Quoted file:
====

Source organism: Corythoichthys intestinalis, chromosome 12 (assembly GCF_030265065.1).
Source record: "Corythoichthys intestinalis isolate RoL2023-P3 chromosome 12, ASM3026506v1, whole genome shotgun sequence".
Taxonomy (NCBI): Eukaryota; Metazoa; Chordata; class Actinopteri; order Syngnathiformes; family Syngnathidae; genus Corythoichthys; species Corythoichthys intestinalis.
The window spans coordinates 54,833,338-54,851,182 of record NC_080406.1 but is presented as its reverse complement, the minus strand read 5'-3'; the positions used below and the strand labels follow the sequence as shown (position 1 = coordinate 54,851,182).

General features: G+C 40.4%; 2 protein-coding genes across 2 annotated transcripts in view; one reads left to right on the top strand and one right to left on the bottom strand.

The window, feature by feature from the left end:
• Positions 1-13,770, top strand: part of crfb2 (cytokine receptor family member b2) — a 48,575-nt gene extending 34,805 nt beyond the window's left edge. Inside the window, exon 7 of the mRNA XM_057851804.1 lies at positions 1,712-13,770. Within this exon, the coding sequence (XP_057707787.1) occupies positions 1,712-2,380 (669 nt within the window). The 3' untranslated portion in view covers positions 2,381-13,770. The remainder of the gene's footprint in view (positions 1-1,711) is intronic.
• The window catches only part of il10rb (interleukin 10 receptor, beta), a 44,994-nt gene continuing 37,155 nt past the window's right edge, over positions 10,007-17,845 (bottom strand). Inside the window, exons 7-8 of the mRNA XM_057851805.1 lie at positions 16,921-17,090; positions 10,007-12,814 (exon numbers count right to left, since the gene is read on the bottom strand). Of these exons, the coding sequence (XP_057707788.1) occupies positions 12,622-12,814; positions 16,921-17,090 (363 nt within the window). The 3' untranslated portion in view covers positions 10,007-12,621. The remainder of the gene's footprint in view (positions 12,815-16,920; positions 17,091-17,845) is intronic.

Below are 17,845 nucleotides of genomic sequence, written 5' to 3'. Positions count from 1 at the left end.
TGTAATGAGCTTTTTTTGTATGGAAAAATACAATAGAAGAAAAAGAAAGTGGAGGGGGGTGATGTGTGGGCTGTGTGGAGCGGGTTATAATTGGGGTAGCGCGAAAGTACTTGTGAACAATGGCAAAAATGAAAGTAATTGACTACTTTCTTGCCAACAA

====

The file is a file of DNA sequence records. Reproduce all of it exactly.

Source organism: Corythoichthys intestinalis, chromosome 12 (assembly GCF_030265065.1).
Source record: "Corythoichthys intestinalis isolate RoL2023-P3 chromosome 12, ASM3026506v1, whole genome shotgun sequence".
Taxonomy (NCBI): Eukaryota; Metazoa; Chordata; class Actinopteri; order Syngnathiformes; family Syngnathidae; genus Corythoichthys; species Corythoichthys intestinalis.
The window spans coordinates 54,833,338-54,851,182 of record NC_080406.1 but is presented as its reverse complement, the minus strand read 5'-3'; the positions used below and the strand labels follow the sequence as shown (position 1 = coordinate 54,851,182).

General features: G+C 40.4%; 2 protein-coding genes across 2 annotated transcripts in view; one reads left to right on the top strand and one right to left on the bottom strand.

The window, feature by feature from the left end:
• Positions 1-13,770, top strand: part of crfb2 (cytokine receptor family member b2) — a 48,575-nt gene extending 34,805 nt beyond the window's left edge. Inside the window, exon 7 of the mRNA XM_057851804.1 lies at positions 1,712-13,770. Within this exon, the coding sequence (XP_057707787.1) occupies positions 1,712-2,380 (669 nt within the window). The 3' untranslated portion in view covers positions 2,381-13,770. The remainder of the gene's footprint in view (positions 1-1,711) is intronic.
• The window catches only part of il10rb (interleukin 10 receptor, beta), a 44,994-nt gene continuing 37,155 nt past the window's right edge, over positions 10,007-17,845 (bottom strand). Inside the window, exons 7-8 of the mRNA XM_057851805.1 lie at positions 16,921-17,090; positions 10,007-12,814 (exon numbers count right to left, since the gene is read on the bottom strand). Of these exons, the coding sequence (XP_057707788.1) occupies positions 12,622-12,814; positions 16,921-17,090 (363 nt within the window). The 3' untranslated portion in view covers positions 10,007-12,621. The remainder of the gene's footprint in view (positions 12,815-16,920; positions 17,091-17,845) is intronic.

Below are 17,845 nucleotides of genomic sequence, written 5' to 3'. Positions count from 1 at the left end.
TGTAATGAGCTTTTTTTGTATGGAAAAATACAATAGAAGAAAAAGAAAGTGGAGGGGGGTGATGTGTGGGCTGTGTGGAGCGGGTTATAATTGGGGTAGCGCGAAAGTACTTGTGAACAATGGCAAAAATGAAAGTAATTGACTACTTTCTTGCCAACAA